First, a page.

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How many people do we know? Spanish research reveals answer
18 November 2019 @ 12:45

IN WHAT IS probably the largest social research project ever, La Caixa bank has released the answer to a question not many of us would have thought to ask – how many people does each of us know? Not just friends and family, or even close acquaintances, but the staff from our nearest bars and restaurants, from the supermarket, the dry cleaner's, or the regular customers we share a queue with or stand at a bus stop with. Basically, anyone we've ever spoken to more than once.

According to the Social Observatory, part of La Caixa's charity and culture foundation, the average person in Spain knows 536 other people. This includes people they have not seen or heard from for many years, but who, perhaps, are contacts on Facebook, or those they bump into regularly.

But when it comes to our close circle – friends, family and the closest of our acquaintances – the average is just 23.

It could be this means we potentially have another 513 people we've already broken the ice with and who could become our friends – although that figure is likely to include those who really annoy us or whom we try to avoid.

Across the board, most people know between 300 and 600 people; those who know just 200 or around 600 make up fewer than 10%, and those who know fewer than 100 or around 1,200 make up only 3%.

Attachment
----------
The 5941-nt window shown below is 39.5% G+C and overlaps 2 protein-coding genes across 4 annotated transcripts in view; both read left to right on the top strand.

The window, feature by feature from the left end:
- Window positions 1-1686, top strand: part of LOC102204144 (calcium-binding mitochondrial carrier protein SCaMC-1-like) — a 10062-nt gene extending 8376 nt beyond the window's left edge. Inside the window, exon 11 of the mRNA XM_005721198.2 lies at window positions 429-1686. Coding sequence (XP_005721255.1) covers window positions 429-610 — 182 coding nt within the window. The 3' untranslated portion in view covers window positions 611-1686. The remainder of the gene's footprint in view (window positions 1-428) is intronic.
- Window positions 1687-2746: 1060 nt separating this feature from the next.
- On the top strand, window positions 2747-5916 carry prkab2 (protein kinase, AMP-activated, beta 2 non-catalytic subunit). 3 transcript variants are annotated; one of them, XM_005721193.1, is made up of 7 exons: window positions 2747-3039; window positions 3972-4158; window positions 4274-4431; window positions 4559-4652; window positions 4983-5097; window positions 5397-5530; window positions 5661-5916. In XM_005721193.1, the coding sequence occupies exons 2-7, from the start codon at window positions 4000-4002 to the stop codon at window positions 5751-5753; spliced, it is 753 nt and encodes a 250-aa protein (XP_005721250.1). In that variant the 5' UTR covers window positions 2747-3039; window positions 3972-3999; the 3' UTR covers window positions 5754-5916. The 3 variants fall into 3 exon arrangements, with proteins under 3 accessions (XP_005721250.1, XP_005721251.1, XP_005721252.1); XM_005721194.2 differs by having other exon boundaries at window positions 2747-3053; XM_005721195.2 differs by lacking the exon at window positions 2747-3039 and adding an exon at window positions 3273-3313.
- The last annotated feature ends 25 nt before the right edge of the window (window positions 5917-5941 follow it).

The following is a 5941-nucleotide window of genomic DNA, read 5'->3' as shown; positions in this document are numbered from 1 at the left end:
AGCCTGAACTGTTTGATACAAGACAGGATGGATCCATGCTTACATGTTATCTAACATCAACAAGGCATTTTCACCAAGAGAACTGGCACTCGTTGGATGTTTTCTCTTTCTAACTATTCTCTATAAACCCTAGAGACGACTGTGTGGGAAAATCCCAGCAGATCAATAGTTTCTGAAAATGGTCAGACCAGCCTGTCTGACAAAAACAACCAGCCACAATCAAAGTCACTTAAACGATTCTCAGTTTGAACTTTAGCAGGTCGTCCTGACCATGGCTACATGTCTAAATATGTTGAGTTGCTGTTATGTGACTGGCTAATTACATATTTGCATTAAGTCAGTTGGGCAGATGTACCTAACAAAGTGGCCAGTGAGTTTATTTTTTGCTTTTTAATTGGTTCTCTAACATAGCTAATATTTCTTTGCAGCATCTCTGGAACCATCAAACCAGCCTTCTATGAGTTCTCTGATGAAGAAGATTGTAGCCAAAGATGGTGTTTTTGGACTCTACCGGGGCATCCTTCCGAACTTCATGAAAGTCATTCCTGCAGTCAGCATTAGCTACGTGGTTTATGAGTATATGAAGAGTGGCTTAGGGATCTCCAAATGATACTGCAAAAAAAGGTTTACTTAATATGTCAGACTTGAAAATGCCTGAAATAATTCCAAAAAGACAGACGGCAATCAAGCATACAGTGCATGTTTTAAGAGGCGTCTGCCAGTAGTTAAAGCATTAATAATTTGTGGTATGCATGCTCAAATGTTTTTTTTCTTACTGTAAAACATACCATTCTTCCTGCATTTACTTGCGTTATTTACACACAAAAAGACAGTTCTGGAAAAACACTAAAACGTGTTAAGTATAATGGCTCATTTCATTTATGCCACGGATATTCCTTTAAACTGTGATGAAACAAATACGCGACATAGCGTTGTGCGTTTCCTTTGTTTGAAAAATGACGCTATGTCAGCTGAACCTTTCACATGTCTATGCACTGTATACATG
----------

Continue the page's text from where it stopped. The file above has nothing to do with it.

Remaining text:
At the opposite end of the scale, very few residents in Spain know as many as 2,000 – below 1% - and although the very odd occasional respondent turned out to know 6,000 or more, this is extremely rare and few enough cases that could probably be counted by hand.


Gender and social situation

Men, on average, know about 50 more people than women – and the figures for Spain are not, apparently, unusual: so far, this same research has only ever been carried out in the USA, where the average person knows 550 other people.

To this end, it seems the cultural environment does not make a huge difference, but educational level, apparently, does: those with at least further education or sixth-form studies know fewer people than those with degree-level qualifications and more than those with only compulsory high-school education; those who have trained or studied formal qualifications since age 16 know an average of 600 people, compared with those who have not, who know an average of 400.

Of course, the average fluctuates according to where we live, although only the extremes have been reported in detail – those living in almost total rural isolation compared with those living on bustling urbanisations – but it is not necessarily the case that those who live in small villages know fewer people than those in big cities; the former are, especially in Spain, often close-knit communities where everyone knows each other by nickname only and where mail is addressed to residents care of the local bar, whereas a huge metropolitan area, like in any country, can be somewhat impersonal.



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